“They aren’t going to go get it fixed, but they’ll give you money off the purchase price so that you can go get it fixed,” Jensen said.

However, your negotiating power depends on how competitive the local housing market is and how many offers the lender receives.

Step 6: Close on the purchase and start repairs.

After your financing is in place and you’ve agreed on the purchase terms with the lender selling the home, you’ll prepare for your mortgage closing day. The closing process works similarly to a traditional home purchase; you’ll sign documents and provide the funds to cover your down payment and closing costs. Once you get the keys, you’ll either move into your new home or start on repairs to make your home move-in ready.

3 types of foreclosed properties

As a buyer looking at foreclosed homes, you may find properties in one of three stages of foreclosure: preforeclosure, auction or real-estate owned (REO).

Preforeclosure

A home in preforeclosure is in the beginning stages of the foreclosure process. The homeowner is no longer making payments but hasn’t lost the home yet, and the lender has sent them a notice of default demanding they pay the past-due amount within a certain number of days of the notice date. During this stage, either the homeowner gets current on their mortgage payments or reaches out to their lender for permission to sell the home and repay the loan.

Auction property

If a homeowner isn’t able to catch up on payments or sell their home, and the bank is ready to foreclose on the home, it may go up for auction on the local courthouse steps or at a similar public venue. At this point, it’s possible to compete against other buyers for a foreclosure, but you’ll likely have to pay cash if you win a bid.

REO property

Buying a foreclosed property could also mean pursuing a home that already belongs to a lender. If the property went through the preforeclosure and auction processes but didn’t sell, then the lender owns it. These types of homes are also referred to as real estate-owned properties, meaning that you’ll negotiate directly with the lender or a real estate agent representing them.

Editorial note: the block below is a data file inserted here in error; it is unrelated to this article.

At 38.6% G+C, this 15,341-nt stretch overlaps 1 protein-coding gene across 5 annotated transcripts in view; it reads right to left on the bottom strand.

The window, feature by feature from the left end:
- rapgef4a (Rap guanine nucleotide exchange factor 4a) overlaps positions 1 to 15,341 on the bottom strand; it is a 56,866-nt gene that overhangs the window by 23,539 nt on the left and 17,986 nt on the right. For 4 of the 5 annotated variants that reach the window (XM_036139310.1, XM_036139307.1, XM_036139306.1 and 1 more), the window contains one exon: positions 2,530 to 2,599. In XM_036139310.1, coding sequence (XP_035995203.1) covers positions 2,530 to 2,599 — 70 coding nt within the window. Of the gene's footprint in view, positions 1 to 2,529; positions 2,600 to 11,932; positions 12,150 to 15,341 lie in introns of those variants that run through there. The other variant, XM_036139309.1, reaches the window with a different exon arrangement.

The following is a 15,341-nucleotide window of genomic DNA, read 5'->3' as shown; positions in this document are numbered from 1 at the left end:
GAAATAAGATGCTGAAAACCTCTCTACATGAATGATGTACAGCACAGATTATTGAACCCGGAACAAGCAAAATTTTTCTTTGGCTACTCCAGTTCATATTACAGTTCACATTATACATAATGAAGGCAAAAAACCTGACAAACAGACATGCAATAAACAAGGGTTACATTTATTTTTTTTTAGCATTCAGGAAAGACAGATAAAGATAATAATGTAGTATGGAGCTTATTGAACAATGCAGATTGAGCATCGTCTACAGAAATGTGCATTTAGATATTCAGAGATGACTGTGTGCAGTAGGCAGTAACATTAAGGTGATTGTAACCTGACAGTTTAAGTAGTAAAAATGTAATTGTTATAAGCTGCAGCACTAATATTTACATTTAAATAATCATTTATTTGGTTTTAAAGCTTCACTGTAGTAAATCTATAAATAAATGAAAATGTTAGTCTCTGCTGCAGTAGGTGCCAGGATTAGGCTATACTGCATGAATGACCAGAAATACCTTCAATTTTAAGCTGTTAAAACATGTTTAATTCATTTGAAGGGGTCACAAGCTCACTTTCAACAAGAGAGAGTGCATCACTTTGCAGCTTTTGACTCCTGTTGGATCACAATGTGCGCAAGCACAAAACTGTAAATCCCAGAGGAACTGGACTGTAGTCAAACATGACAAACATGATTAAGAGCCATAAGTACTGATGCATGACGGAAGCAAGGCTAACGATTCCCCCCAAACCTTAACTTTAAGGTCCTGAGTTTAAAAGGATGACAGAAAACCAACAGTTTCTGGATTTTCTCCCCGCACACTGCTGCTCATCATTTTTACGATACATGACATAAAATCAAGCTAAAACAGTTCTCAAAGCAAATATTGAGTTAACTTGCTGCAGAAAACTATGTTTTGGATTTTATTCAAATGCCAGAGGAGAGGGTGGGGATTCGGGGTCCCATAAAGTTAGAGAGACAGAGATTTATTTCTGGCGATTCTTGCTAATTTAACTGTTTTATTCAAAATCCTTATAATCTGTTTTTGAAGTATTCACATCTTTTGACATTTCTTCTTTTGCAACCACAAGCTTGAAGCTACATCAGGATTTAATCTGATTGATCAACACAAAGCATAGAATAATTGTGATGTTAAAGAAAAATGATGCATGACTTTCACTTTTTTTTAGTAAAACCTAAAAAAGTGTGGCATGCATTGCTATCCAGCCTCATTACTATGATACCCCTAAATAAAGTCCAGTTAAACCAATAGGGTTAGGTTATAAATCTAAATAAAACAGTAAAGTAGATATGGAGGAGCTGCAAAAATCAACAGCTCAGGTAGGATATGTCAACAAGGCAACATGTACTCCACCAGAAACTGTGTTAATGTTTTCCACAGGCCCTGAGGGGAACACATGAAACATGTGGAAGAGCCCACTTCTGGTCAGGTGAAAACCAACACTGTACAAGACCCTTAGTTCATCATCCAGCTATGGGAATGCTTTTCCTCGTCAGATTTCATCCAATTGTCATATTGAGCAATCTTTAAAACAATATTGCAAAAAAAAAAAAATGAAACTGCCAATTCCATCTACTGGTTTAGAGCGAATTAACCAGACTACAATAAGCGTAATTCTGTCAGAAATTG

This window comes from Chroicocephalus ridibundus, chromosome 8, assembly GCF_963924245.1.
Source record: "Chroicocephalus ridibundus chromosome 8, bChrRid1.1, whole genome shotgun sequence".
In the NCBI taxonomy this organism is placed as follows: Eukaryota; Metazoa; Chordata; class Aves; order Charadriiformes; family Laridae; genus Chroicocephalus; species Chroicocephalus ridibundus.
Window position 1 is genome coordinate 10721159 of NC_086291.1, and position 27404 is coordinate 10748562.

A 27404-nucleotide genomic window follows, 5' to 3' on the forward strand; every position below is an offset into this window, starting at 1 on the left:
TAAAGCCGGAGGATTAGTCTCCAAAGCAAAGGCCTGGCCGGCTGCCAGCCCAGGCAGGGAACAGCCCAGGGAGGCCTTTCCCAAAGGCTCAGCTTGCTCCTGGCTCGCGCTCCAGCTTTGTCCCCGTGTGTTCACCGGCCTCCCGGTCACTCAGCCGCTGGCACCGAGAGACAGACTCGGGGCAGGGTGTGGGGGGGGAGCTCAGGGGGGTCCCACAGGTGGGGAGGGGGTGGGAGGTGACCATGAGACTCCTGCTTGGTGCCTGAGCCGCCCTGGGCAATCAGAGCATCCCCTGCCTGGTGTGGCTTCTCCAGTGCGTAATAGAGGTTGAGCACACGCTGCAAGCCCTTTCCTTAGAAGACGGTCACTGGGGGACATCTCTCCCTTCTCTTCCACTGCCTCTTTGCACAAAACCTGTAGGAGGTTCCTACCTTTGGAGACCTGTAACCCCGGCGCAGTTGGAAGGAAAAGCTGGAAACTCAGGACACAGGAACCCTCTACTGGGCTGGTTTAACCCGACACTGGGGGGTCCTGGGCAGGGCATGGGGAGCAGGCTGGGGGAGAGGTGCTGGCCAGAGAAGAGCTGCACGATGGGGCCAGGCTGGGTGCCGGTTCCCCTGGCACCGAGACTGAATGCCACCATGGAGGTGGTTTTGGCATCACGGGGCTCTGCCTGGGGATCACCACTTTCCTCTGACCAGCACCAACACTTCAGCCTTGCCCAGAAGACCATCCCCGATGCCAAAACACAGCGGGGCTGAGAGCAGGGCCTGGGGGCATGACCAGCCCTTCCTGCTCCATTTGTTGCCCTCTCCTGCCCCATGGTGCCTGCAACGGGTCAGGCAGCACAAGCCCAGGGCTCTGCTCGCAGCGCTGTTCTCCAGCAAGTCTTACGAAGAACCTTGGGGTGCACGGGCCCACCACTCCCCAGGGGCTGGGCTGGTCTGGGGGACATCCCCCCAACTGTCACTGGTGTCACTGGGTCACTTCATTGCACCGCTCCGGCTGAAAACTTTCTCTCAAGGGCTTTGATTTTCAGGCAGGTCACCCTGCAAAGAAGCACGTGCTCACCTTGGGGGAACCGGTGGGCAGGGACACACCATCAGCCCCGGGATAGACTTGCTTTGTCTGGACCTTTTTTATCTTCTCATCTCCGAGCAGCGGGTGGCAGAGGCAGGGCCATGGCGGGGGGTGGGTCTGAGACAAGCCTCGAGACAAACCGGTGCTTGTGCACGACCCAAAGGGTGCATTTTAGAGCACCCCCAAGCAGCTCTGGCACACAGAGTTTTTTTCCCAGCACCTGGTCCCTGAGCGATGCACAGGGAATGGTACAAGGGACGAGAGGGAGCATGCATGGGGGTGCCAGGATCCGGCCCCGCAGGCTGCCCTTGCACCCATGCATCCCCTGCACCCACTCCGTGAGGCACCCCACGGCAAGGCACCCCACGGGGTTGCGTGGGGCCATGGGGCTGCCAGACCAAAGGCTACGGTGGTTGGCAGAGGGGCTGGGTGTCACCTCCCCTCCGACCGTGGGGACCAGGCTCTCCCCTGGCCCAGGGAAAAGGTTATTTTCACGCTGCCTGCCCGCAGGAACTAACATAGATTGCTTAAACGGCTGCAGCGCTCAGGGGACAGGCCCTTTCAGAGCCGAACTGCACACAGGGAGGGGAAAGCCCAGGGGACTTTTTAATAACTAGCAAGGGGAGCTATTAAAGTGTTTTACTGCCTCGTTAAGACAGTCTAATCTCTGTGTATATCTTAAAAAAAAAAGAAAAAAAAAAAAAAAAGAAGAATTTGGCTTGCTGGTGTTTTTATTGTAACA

An example of an REO property is a HUD home, which is owned by the U.S. Department of Housing and Urban Development (HUD). HUD oversees the Federal Housing Administration (FHA) and can foreclose on properties when borrowers with FHA loans default on their mortgage payments.

What’s the difference between a mortgage foreclosure and a short sale?

Buying a foreclosure shouldn’t be confused with buying a short sale, another type of distressed property. A short sale is the sale of a home that’s priced for less than the outstanding mortgage balance. It may also be referred to as a preforeclosure sale, especially if the seller is behind on their mortgage payments.

The lender must agree to a short sale and accept a sales price that may not cover the outstanding loan balance. In some cases, the seller may not have to repay the difference between the final sales price and what’s still owed on the mortgage.

On the other hand, a mortgage foreclosure means the lender has repossessed a home and plans to sell it and recover the money it lent to the homeowner to buy it.

Pros and cons of buying a foreclosure

Pros  Cons 
  You can snag a good deal. Foreclosures usually have lower prices than owner-occupied homes.   You could wind up with a bad investment. If the sales price isn’t discounted enough and the property requires significant work, you might pay more than you would for a move-in ready home.
  You can get a mortgage. If you’re not buying a foreclosure at an auction, you may be eligible to get a home loan to purchase and repair the property.   You might not have much room for negotiation. Foreclosures are usually sold as-is, so don’t expect lenders to make repairs on your behalf or be too flexible on purchase terms.
  You may not have to make many repairs. Depending on how long the house was vacant and how well the previous owners maintained it, there’s a chance the property is move-in ready once you get the keys.   You could wind up with a title dispute. If there’s a lien against the property, which is a claim from a creditor for unpaid money, the title isn’t clear and the home can’t be sold until the lien is paid.

Questions to ask before buying a house in foreclosure

Answer the following questions honestly before buying a foreclosure:

  • Do I have the right financing lined up?
  • How much time do I have to put into remodeling or renovating this house?
  • How much experience do I have with home repairs?
  • Do I have a good network of local contractors?
  • Do I have a budget to fix this house and make the appropriate repairs?
  • Do I have enough of a cash cushion if issues come up that I don’t yet know about?
  • Can I wait long enough for repairs to be completed, or do I need to move right away?